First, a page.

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Daar, Dal, Daal?!

It's come to my attention that I've shared over 80 bowls of daar so far this year, whether with rice or as daar dhokli. So for today's Khao Stories post, I want to share a little bit more about this underrated dish.

A staple in Southeast Asian households all over the world, daal or dal is made of a lentil that is boiled and cooked with a temper or tadka of spices. The type of lentil can range from red lentils, black urad, green mung, yellow split lentils and many more! They are best enjoyed with rice and chapati and enjoyed as part of a larger meal consisting of curry/shaak and savoury snacks and salads.

At home, the staple daal served was tuvar daar. It's a yellow split lentil, usually skinned and split, often preserved with an oil coating. Slightly larger than red lentils, tuvar daar requires soaking due to its hard outer shell and is best cooked in a pressure cooker.

Making Gujarati daar is pretty 'easy' but the process, I find, can be quite dramatic! It is a matter of layering flavours during the initial temper process. Tempering spices is a traditional method to extract the full flavour from spices, called a tadka in Hindi and vaghar in Gujarati. This process is sometimes done separately and added to the daar, other times the daar is added to this tempered mixture. For the full flavours to come through, the oil should be at just the right temperature and not overheated or under. Timing plays a big role in the ultimate flavour of your dish and being prepared and organised helps.

I have always been taught that before you begin cooking, you want to prepare all your ingredients. The masala dabba should be open and ready, making sure you've got enough mustard seeds, cumin seeds and asafoetida. A plate full of curry leaves, dried red chillies and cinnamon sticks are prepared and ready. And then a pan of chopped or pureed tomatoes, with all the spices is also ready in waiting. Oh, and you have to make sure the lid is close by...!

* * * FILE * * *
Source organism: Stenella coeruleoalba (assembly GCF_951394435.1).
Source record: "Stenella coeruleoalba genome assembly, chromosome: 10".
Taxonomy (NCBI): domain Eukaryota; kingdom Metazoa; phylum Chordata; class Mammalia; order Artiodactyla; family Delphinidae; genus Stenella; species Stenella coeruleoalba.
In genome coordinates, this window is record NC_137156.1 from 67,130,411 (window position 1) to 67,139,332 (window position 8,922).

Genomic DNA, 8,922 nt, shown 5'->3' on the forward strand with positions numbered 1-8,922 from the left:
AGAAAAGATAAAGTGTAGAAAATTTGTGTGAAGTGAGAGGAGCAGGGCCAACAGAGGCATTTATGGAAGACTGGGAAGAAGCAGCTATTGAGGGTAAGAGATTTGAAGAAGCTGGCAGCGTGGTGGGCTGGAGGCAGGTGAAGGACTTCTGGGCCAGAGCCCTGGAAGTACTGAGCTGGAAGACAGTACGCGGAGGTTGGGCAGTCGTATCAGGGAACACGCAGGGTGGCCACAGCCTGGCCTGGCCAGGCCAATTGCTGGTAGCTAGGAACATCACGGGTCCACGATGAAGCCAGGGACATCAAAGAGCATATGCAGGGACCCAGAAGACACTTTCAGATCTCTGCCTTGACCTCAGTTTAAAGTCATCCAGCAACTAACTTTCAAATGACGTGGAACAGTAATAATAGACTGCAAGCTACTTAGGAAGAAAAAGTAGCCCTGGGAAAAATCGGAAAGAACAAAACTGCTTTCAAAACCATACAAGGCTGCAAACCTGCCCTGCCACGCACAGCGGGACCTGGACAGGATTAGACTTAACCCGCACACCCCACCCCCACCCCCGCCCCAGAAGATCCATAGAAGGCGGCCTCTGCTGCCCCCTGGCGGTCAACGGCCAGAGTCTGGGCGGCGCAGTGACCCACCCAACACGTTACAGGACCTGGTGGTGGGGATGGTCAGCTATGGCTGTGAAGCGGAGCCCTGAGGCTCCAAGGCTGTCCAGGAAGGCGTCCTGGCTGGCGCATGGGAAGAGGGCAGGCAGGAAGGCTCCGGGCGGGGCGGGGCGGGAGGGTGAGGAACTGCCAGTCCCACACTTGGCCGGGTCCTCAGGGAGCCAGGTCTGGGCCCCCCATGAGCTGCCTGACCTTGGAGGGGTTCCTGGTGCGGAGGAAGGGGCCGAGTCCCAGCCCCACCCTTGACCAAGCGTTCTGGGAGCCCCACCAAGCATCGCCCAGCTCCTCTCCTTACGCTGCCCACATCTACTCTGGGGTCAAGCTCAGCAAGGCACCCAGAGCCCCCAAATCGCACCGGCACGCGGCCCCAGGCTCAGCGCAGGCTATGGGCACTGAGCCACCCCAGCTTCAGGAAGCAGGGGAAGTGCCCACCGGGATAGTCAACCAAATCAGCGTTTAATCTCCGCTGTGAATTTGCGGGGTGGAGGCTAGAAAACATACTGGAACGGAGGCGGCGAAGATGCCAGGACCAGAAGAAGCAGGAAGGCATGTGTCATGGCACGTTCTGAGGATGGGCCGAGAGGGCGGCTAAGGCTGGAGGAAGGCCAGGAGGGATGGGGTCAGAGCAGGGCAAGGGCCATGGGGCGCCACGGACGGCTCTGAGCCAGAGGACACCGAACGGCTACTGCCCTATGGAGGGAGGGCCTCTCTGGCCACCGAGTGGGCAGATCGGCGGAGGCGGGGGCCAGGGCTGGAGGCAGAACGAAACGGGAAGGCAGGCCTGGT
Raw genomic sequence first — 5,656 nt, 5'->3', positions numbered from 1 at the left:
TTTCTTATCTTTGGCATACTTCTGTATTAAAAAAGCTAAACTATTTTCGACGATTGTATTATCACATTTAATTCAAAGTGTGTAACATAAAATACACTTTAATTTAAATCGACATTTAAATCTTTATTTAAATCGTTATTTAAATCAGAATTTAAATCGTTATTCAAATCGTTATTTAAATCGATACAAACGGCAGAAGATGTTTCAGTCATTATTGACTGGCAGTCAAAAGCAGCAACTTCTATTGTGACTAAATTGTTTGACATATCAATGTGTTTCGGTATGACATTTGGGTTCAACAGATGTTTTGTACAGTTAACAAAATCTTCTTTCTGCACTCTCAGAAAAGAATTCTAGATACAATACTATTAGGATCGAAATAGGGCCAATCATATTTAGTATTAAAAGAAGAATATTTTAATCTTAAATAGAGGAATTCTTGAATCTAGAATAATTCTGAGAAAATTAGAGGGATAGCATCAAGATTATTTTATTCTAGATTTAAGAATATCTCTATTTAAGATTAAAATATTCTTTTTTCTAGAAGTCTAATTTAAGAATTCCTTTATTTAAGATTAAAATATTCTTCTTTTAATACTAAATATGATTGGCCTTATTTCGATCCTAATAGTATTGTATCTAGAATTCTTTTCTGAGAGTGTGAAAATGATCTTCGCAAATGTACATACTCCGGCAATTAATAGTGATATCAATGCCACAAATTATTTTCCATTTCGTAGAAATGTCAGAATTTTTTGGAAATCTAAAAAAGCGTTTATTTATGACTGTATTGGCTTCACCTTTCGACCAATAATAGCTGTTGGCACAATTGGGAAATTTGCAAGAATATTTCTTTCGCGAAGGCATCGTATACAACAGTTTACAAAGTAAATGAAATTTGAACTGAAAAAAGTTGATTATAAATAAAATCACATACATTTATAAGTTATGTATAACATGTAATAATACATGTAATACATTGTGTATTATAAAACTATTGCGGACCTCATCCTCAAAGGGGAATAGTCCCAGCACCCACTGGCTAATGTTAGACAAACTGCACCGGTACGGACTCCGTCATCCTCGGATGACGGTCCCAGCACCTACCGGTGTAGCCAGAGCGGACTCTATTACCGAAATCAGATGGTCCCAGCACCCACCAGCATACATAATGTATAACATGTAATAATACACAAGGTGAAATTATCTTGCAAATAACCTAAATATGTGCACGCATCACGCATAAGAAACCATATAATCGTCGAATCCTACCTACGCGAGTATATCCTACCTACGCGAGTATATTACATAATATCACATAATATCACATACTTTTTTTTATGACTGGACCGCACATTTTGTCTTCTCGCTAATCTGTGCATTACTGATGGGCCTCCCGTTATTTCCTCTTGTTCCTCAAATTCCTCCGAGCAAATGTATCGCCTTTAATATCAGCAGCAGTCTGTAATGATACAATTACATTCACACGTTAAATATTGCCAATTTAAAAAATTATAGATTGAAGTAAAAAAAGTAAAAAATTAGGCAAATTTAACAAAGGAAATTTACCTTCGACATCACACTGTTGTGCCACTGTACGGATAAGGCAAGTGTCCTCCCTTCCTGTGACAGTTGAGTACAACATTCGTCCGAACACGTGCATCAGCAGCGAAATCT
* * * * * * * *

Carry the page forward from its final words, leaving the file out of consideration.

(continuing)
My heart still races when I do the temper for daar, although not as much as it did when I first learnt to make it! The dramatics of adding spices that fizz, pop and dance around the pot, and then adding wet ingredients with mum over your shoulder saying "Hurry, add the tomatoes or the spices will burn!!" and fearing if you did it all okay or not, knowing only once everything settles and the aromas of your daar fill the kitchen! It's an emotional rollercoaster if I'm honest. I don't know if anyone else felt like that when they first made daar but it's probably linked to not wanting to 'ruin' it in any way.

When teaching me, Mum would recall how when she was learning to cook, it was always through watching. Growing up in a working-class family in Mumbai's Kurla area, nothing was wasted and fresh ingredients were bought the day they were going to be cooked. Lentils were particularly precious so Nani (maternal grandmother) wouldn't let Mum or her siblings do the key parts of cooking in case anything burnt or was ruined.

Hearing Mum's stories of being told to be confident with her cooking and careful not to burn anything has subconsciously been passed down to me. It's probably why I am so careful during the cooking process, learning to be prepared and on time, hoping for minimal mistakes! As my confidence has grown over the years with each temper, I thoroughly enjoy cooking Gujarati daar, learning more about this dish and most importantly, myself.


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